Thinning of the Greenland ice sheet. Is it affected by the shape of a glacier?

Scientists at the Universities Space Research Association and their colleagues at NASA, the University of Texas and others have proven that the slope of the bedrock beneath glaciers around the Greenland ice sheet can either release ice. further into the country or stopped.

Glaciers are usually rivers of ice flowing over the seabed and draining into the ocean. They escape and become thin as the climate warms and this thinning spreads further inland towards the center of the ice sheet.

Recently, by studying the topography of 141 outer glaciers around Greenland, scientists have gained a better understanding of which glaciers could have a significant effect on the glaciers. the Greenland Ice Sheet has contributed to sea level rise in the coming decades. They found that the properties of steep bedrock, known as “knickpoints”, can effectively stop the spread of ice thinning. This often occurs in areas where the topography of the bed is mountainous. In contrast, in more temperate terrain areas where hilltops are less present or less steep, glaciers can spread ice thinning far into the interior, away from of the sea. The results were published in Geophysical Research Letters.

Denis Felikson, scientist at the Universities Space Research Association at NASA Space Flight Center, and lead author of the study, “Several small glaciers flow over a calm landscape in northwestern Greenland that allows thinning ice spread to the center of the ice sheet. These glaciers may have such a large role to play, that little attention has been paid to future sea level rise than the most famous and studied glaciers. ”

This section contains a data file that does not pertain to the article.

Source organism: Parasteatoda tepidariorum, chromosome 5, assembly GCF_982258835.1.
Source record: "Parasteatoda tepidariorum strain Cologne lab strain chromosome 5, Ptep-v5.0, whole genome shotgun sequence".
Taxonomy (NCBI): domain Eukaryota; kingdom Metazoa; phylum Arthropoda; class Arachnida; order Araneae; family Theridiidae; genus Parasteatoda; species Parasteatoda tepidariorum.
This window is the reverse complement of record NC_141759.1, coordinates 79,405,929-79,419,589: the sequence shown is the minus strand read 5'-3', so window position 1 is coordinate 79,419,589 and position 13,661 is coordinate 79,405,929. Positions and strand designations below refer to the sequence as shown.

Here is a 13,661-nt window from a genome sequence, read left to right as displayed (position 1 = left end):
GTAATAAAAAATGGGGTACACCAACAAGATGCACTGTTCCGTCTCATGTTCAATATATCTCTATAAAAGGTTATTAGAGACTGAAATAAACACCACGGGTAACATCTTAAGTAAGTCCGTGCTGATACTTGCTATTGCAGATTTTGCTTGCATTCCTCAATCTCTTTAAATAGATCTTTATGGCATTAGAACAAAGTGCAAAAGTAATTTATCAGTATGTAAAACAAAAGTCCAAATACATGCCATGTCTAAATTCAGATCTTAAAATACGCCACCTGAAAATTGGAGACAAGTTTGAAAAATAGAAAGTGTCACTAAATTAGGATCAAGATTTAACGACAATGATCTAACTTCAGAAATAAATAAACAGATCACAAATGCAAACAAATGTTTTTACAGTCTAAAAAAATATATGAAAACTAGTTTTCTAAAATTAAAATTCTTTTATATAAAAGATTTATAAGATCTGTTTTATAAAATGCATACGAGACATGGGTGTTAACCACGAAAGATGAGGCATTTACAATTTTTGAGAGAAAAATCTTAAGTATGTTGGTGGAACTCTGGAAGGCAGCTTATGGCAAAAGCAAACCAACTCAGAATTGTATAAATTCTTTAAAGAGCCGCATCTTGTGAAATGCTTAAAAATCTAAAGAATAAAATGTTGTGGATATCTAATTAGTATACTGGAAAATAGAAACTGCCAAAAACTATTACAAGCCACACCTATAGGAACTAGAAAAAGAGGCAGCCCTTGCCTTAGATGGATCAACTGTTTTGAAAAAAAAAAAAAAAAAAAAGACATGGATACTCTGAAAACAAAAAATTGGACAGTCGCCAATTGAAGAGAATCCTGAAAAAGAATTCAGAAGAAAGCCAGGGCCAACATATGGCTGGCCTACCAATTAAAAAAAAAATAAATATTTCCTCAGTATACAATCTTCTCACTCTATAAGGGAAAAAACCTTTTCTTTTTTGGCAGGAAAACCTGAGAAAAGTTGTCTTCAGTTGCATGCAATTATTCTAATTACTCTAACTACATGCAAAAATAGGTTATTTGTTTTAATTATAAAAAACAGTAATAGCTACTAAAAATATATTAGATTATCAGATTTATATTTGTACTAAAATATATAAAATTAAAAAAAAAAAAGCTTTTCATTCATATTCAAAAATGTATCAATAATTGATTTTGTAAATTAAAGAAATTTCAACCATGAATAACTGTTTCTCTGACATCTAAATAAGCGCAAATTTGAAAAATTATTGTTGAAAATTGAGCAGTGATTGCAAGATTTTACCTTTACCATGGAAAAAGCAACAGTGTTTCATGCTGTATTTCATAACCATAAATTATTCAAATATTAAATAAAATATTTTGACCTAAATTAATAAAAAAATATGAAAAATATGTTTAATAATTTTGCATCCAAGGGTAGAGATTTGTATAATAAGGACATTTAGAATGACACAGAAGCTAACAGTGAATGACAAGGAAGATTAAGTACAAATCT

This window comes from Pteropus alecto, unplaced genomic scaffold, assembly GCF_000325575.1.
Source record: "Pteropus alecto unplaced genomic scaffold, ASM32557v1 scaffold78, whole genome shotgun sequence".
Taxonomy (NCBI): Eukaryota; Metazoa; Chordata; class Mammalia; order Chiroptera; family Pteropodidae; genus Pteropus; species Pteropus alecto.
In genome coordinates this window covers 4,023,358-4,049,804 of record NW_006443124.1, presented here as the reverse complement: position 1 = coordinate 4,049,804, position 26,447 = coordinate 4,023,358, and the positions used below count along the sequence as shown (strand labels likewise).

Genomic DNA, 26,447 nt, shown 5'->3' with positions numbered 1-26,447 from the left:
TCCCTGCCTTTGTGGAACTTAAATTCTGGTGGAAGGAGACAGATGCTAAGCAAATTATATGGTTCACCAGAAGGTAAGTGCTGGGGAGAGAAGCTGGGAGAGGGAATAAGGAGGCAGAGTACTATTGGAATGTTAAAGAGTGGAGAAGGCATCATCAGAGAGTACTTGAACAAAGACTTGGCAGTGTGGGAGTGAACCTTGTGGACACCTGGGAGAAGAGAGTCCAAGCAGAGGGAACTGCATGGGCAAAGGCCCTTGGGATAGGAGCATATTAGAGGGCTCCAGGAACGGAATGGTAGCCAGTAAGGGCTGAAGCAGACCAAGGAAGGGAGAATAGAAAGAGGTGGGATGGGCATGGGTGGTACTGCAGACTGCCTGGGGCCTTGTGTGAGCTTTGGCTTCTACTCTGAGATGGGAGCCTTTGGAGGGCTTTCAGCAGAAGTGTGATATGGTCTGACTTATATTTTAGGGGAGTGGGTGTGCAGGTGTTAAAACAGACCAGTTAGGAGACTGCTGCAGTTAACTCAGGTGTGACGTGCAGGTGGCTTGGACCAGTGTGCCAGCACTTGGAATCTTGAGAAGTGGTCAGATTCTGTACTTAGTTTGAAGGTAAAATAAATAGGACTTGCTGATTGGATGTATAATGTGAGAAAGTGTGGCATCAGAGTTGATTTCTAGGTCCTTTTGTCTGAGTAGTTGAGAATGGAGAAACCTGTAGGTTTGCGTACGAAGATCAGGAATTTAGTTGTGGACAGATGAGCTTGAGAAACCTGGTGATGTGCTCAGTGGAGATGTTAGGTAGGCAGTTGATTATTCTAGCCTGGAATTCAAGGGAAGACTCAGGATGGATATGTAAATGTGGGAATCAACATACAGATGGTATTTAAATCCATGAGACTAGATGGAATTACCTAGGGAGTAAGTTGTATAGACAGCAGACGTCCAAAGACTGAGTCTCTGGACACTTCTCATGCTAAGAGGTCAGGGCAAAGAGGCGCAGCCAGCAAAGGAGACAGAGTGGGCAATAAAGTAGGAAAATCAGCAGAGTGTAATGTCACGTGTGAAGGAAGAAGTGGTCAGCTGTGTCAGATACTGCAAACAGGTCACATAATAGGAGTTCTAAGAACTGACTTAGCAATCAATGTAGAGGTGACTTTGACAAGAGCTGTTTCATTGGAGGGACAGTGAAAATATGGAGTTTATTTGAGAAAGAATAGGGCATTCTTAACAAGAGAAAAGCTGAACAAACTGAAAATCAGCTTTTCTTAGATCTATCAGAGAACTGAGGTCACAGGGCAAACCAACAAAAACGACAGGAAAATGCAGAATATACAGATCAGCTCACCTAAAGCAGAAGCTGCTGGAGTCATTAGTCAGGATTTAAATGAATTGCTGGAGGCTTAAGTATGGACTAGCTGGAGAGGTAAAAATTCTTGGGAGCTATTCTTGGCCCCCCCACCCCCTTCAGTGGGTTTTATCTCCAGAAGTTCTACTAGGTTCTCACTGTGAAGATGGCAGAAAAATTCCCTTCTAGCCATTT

Glaciers that flow through a calm landscape, or have no crack place at all, are found to have gradual glaciers. There is interest in such glaciers, and they are concerned that, despite their size, their potential to allow thinning extends hundreds of kilometers inland, eroding the heart of the ice sheet.

Researchers have concluded that by allowing the thinning of ice sheets to spread far into the country, these smaller glaciers will provide no knick points on the ice sheet. continue to lose ice over a longer period than the largest glaciers flowing on a cliff with hill points.

“Scientists have only recently been able to identify the steep changes in topography using digital elevation models to design a landscape under ice. Without that capability, the research team would not have been able to find the conclusions, ”said Felikson. The bed-shaped digital elevation model, called Dataset BedMachine – a high-resolution model of the bed under the Greenland ice sheet – surrounded by using aerial data from NASA’s Operation IceBridge, was crucial for this research.

Using NASA remote sensing data, scientists were able to determine if the thinning of the ice sheet could continue upstream from the boundary of a glacier ocean by computing one meter based on the shape of the ice sheet. glacier at all points on glacier flow line. This helped them to identify a resting place between glacial ice up and down the river. “Ice beneath the hilly area tends to thin out from the edge of the glacier. But thinning does not extend upstream and therefore does not affect the interior of the ice sheet. This means that some parts of the Greenland ice sheet are more sensitive to what happens at the edge than other parts, ”says Felikson.

“Glaciers can have an impact on sea level rise, not because they are large and dense, but because they have access to more ice and can eat away,” Felikson said. “It will take them a long time to respond, but over the long term they can make a significant contribution to sea level rise, just as the large glaciers do.

According to Felikson, “We are seeking confirmation from models for the theoretical limitations on attenuation we have found, and hope that future modeling efforts will further test how ice thinning spreads on ice- streams. ”

This research was funded by NASA under a NNX12AP50G grant and by the Gale White Fellowship at the University of Texas Institute of Geophysics.